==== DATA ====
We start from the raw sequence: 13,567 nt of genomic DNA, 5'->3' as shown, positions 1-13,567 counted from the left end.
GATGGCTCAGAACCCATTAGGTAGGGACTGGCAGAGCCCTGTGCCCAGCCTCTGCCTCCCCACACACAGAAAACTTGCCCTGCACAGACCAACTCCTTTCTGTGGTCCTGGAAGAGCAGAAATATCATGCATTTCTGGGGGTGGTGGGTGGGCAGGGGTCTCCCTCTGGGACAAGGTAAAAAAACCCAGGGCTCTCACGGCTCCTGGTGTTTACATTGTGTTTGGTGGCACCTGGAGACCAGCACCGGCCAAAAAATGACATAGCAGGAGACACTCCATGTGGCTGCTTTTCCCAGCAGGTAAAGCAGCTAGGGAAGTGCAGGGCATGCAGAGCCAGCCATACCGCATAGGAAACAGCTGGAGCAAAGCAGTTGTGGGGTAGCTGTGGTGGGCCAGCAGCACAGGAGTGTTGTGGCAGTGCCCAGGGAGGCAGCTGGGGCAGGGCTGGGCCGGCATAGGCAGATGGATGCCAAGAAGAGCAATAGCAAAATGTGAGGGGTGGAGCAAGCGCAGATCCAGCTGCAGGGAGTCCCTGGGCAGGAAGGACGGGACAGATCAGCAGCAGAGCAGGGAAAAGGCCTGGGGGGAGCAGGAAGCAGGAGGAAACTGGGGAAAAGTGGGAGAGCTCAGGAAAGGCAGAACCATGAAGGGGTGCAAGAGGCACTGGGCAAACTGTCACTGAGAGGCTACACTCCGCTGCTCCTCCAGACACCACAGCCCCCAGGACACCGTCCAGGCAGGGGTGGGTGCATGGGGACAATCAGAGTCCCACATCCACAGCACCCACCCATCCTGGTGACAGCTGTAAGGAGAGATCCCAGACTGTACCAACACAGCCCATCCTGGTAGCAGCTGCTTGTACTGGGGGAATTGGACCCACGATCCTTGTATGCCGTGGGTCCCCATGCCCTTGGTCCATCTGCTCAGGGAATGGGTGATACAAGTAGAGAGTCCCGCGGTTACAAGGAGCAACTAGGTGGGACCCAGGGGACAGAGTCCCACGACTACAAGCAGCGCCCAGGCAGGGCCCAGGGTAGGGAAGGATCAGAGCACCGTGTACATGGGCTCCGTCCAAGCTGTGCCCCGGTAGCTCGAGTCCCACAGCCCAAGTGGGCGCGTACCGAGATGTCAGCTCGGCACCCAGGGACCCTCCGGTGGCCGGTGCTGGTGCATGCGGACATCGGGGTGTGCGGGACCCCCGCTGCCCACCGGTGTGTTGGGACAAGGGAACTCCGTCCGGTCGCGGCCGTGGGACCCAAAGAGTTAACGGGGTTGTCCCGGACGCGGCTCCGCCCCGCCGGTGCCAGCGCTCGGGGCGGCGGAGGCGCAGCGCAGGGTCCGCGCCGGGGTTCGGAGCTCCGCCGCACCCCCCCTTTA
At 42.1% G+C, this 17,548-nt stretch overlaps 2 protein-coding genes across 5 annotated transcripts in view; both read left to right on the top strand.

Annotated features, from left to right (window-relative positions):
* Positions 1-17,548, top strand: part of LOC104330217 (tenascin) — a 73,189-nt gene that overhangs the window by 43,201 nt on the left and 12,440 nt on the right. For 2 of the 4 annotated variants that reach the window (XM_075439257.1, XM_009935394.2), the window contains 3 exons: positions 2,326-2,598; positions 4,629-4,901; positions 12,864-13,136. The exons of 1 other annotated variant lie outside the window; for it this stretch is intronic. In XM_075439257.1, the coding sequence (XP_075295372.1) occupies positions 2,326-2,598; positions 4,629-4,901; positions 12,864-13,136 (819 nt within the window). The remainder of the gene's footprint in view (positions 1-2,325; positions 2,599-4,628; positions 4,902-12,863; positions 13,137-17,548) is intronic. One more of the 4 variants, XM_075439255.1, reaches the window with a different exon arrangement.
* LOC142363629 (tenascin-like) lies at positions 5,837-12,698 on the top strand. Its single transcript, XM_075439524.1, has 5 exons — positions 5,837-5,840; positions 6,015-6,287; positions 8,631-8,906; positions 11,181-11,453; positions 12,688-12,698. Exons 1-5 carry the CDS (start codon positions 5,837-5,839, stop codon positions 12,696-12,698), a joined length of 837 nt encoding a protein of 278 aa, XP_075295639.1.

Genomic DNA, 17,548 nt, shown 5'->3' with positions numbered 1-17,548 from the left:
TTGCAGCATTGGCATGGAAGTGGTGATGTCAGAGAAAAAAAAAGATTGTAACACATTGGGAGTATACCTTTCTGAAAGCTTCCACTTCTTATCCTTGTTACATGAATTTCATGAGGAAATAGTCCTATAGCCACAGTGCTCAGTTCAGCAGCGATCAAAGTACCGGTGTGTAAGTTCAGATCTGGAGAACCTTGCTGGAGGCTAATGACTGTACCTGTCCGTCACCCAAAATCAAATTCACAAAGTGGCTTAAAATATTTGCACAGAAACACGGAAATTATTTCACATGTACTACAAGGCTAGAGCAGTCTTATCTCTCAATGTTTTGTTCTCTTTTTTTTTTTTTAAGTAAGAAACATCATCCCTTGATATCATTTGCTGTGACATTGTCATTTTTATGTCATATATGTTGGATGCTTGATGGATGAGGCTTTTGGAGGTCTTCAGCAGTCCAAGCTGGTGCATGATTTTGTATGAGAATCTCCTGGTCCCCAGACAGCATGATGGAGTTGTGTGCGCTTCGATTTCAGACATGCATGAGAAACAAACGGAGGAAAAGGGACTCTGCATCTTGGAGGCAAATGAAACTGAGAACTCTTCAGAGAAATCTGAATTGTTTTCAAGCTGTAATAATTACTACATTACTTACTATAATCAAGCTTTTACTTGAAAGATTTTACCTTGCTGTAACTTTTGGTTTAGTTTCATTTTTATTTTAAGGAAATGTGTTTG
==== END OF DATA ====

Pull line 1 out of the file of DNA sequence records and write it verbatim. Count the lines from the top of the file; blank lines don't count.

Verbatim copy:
We start from the raw sequence: 13,567 nt of genomic DNA, 5'->3' as shown, positions 1-13,567 counted from the left end.